ATS unions: use new ITF guide to defend the right to strike

March 6, 2017

Air traffic services (ATS) workers around the world are increasingly being targeted in attacks on the right to strike – so the ITF has produced guidance to help their unions navigate the complexities of this more hostile industrial environment.

The right to strike is protected by International Labour Organization (ILO) convention 87, but may be subject to certain legal conditions or restrictions, and may even be prohibited in exceptional circumstances.

In many countries, ATS workers either don’t have the right to strike, or their right to take industrial action is severely limited. In some countries ATS workers are specifically banned from gaining trade union protection. More recently, some governments – including democratic countries – have attempted to take steps towards militarisation of their national airspace.

The five-page ITF factsheet covers:

• the right to strike and the basic principle behind it

• possible exclusions from the right to strike – public servants, essential services and emergency situations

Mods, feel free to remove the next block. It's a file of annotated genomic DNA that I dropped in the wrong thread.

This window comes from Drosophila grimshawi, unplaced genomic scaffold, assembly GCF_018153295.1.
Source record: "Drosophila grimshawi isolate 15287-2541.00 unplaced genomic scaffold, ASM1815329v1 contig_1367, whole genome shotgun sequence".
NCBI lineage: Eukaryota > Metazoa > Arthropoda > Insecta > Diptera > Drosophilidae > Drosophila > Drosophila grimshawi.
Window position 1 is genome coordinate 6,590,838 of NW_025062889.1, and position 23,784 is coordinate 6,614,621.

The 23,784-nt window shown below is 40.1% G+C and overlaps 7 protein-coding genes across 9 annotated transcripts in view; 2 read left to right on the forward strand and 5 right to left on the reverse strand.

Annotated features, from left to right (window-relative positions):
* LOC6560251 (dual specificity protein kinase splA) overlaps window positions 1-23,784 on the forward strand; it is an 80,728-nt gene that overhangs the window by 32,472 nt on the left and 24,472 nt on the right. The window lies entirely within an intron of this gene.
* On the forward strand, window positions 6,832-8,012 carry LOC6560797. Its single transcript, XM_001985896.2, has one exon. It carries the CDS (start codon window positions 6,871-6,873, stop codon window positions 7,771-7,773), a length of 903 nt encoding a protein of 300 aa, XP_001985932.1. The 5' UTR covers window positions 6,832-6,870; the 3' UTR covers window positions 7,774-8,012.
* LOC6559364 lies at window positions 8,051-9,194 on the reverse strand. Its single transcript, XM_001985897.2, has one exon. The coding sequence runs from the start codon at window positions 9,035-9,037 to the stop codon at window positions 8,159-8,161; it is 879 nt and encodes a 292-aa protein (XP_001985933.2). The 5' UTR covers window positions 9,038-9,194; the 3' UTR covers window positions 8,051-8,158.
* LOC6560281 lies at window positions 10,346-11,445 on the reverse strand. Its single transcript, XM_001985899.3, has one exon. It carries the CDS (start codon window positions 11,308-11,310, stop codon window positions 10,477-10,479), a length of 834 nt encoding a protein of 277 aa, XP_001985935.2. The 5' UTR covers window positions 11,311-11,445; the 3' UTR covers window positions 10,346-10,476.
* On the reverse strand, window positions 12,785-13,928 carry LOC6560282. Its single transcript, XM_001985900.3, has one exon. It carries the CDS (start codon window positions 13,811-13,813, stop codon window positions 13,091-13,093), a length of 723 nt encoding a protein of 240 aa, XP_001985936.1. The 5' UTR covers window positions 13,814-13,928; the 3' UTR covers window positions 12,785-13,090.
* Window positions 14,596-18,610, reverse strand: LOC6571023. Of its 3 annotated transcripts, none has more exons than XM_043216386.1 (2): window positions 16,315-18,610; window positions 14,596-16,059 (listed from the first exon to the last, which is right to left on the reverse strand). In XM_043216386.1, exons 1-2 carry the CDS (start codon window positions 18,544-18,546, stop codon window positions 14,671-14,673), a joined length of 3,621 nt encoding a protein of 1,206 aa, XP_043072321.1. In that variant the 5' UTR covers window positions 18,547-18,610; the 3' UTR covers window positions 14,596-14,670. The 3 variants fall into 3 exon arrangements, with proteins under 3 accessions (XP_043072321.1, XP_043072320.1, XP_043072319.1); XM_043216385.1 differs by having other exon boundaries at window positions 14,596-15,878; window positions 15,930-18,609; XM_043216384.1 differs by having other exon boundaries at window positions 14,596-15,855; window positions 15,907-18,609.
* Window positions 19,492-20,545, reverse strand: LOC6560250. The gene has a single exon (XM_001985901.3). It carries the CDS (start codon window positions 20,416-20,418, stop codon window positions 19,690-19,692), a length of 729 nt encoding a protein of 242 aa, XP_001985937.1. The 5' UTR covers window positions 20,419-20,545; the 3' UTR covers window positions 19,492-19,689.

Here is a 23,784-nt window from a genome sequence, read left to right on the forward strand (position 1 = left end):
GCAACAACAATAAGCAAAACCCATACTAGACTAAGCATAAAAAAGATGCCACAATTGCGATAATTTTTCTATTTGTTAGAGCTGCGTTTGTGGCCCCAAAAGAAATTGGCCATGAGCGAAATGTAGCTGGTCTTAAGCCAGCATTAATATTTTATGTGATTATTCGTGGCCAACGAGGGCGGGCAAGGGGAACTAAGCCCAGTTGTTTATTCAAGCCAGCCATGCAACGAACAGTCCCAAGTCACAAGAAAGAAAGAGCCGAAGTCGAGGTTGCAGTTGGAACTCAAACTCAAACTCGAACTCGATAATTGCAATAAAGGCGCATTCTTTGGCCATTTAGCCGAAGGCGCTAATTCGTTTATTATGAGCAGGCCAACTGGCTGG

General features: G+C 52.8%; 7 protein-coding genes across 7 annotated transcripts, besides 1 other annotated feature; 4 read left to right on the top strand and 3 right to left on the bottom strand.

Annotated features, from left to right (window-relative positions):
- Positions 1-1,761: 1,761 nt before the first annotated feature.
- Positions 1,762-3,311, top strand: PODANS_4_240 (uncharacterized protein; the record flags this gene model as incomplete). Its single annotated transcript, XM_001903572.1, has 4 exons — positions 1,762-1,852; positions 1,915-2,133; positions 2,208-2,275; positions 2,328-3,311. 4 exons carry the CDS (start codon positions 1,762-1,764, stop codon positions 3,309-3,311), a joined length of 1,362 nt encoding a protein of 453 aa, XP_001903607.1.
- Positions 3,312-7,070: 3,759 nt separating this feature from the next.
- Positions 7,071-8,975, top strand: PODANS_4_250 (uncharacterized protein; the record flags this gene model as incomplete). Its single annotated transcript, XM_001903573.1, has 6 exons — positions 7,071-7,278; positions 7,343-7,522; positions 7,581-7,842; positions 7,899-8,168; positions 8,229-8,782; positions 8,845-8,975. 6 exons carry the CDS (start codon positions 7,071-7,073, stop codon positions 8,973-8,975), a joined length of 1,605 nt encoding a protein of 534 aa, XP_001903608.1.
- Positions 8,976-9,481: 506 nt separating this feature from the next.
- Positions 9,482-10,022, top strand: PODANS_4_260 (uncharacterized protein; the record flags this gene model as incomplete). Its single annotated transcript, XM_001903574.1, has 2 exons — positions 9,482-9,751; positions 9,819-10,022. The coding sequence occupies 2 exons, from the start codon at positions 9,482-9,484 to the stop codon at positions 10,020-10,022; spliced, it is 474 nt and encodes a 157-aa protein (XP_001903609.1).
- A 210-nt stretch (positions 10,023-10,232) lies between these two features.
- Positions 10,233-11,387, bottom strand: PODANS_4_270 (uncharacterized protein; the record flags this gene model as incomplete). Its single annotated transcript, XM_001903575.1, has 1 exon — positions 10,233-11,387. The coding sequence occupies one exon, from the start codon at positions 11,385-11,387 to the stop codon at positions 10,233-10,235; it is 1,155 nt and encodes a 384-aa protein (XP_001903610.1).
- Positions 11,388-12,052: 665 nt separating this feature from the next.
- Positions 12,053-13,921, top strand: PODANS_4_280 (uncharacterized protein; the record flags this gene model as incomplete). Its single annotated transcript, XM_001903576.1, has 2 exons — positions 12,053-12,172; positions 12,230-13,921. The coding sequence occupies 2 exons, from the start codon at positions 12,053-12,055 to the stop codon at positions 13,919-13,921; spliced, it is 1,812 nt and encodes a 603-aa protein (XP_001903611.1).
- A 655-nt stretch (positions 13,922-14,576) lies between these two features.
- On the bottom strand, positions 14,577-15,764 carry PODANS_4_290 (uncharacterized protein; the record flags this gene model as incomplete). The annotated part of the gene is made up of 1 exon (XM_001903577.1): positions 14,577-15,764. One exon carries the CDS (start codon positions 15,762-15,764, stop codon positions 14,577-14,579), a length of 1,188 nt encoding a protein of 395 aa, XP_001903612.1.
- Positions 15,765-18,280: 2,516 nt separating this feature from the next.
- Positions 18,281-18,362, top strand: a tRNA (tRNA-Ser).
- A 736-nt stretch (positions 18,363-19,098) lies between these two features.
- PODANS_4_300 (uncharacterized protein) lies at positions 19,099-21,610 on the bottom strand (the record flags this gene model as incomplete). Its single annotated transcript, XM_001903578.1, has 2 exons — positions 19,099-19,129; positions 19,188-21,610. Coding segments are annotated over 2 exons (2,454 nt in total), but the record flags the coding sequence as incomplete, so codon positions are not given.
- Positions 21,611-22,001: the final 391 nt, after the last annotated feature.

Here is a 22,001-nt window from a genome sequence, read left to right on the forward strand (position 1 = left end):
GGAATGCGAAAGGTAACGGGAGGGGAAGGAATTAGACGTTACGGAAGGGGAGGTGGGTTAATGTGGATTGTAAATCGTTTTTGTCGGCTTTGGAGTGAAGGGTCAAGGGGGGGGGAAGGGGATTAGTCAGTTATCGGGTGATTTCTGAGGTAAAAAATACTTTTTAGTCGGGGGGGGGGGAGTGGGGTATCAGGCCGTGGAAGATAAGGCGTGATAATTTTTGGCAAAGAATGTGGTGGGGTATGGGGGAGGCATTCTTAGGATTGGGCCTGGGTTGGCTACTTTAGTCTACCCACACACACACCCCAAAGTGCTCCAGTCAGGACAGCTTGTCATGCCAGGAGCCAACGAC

• minimum service levels – when they should be applied; the importance of negotiations on what the levels should be; and, if they are introduced, the importance of ensuring they do not completely negate the effect of industrial action

• practical advice on what unions should do before taking action – always seek sound, local legal advice; be careful and strategic in publicly raising safety concerns; and ensure public statements are accurate and legal

ITF civil aviation secretary Gabriel Mocho said: “ATS operations globally are being commercialised or privatised, and governments and employers are trying to limit or even remove ATS workers’ fundamental right to strike. In Europe, there is a highly hostile and overt campaign by employers.

“Many ATS unions are experiencing such attacks for the first time and have told us they would value the ITF’s guidance on how best to respond. I urge them to use our factsheet and to come and talk to us directly if they find themselves under attack.”

Download the free factsheet.

Read Right to strike upheld – but needs defending to find out more.

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